THERE was something for everyone at the Best Wool Best Lamb annual conference on Wednesday.
The event at the Bendigo Exhibition Centre drew about 300 people in the wool and lamb industries to a number of presentations and practical workshops throughout the day.
BWBL project manager Lyndon Kubeil said most attendees had travelled from across Victoria, with a scattering from southern NSW and South Australia.
...they can actually self-select their day and I think that’s what makes it so successful.
Mr Kubeil said the morning's keynote speakers - Isobel Knight, Ben Hayes and Mark Trotter - had generated excitement about what was in the future for the sheep industry.
Concurrent, specialised talks of 30 minutes each filled the rest of the day's program from mid morning.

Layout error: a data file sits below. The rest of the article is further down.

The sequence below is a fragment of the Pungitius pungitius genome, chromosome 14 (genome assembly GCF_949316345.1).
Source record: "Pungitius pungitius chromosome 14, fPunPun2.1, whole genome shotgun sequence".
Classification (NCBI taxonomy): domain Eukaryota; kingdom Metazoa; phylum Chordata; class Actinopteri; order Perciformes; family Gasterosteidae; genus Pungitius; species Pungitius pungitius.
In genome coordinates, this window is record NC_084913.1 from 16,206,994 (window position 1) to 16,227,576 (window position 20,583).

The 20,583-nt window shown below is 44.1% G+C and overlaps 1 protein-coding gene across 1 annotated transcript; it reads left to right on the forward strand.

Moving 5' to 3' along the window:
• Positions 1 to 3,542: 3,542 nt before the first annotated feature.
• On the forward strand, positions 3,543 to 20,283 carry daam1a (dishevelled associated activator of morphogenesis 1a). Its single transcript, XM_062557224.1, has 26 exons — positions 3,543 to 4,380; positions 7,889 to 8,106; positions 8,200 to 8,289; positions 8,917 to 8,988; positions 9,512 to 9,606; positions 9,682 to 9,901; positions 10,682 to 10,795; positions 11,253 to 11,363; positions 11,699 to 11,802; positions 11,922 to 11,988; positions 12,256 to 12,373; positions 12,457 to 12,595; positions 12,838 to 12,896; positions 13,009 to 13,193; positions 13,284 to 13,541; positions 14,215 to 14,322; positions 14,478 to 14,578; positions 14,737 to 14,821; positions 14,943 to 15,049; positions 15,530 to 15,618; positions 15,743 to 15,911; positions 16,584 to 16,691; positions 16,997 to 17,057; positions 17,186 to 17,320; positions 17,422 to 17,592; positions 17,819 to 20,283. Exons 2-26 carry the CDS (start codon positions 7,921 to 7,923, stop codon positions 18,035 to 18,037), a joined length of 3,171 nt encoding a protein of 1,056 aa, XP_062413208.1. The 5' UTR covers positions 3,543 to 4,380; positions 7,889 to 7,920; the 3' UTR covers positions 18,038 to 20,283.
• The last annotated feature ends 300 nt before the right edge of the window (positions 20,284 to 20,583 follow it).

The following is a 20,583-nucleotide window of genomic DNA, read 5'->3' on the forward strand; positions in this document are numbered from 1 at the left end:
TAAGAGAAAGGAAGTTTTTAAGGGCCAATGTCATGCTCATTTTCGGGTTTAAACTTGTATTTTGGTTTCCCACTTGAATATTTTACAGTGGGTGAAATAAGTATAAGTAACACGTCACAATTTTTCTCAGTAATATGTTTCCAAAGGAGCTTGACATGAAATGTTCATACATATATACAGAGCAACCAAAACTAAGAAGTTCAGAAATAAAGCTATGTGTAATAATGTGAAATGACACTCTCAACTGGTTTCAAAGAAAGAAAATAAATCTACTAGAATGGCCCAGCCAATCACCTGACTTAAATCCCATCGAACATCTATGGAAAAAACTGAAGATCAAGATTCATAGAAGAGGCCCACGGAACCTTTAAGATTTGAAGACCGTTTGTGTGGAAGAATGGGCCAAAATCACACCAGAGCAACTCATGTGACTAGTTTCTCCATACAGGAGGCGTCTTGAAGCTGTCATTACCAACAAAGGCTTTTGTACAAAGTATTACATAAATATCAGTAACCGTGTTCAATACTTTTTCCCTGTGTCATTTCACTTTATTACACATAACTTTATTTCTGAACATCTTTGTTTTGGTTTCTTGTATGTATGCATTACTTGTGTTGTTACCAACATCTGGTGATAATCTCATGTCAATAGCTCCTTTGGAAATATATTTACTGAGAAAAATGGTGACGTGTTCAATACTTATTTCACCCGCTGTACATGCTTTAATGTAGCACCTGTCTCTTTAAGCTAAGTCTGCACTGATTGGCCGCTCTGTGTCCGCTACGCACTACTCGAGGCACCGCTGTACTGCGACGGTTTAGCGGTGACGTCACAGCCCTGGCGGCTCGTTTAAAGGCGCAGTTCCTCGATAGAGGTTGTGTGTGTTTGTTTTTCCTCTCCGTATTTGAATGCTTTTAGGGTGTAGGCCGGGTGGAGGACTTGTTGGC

Mr Kubeil said the sessions covered a wide variety of topics including pastures, genetics, animal health and business management.
The morning sessions were about some of the industry's new innovations and the idea of the concurrent sessions in the afternoon were to get more of the practical, hands-on messages out there.
"(These are) things that producers can grab and take home and implement on farm," Mr Kubeil said.
Mr Kubeil said people enjoyed the practical messages which came out of the sessions.
"We think that there’s something for everybody," he said.
"Because of the fact they can select sessions, they can actually self-select their day and I think that’s what makes it so successful."
BWBL chairman Jason Trompf said the BWBL network performed more than just an educational function at such conferences.
"What’s very hard to put an economic value on is the social value of the BWBL network as far as the fabric it gives," he said.
"We have so many communities where the footy club’s lost, the tennis club’s lost... that continuity of the network provides some resilience and we can help people respond to the issue of the day."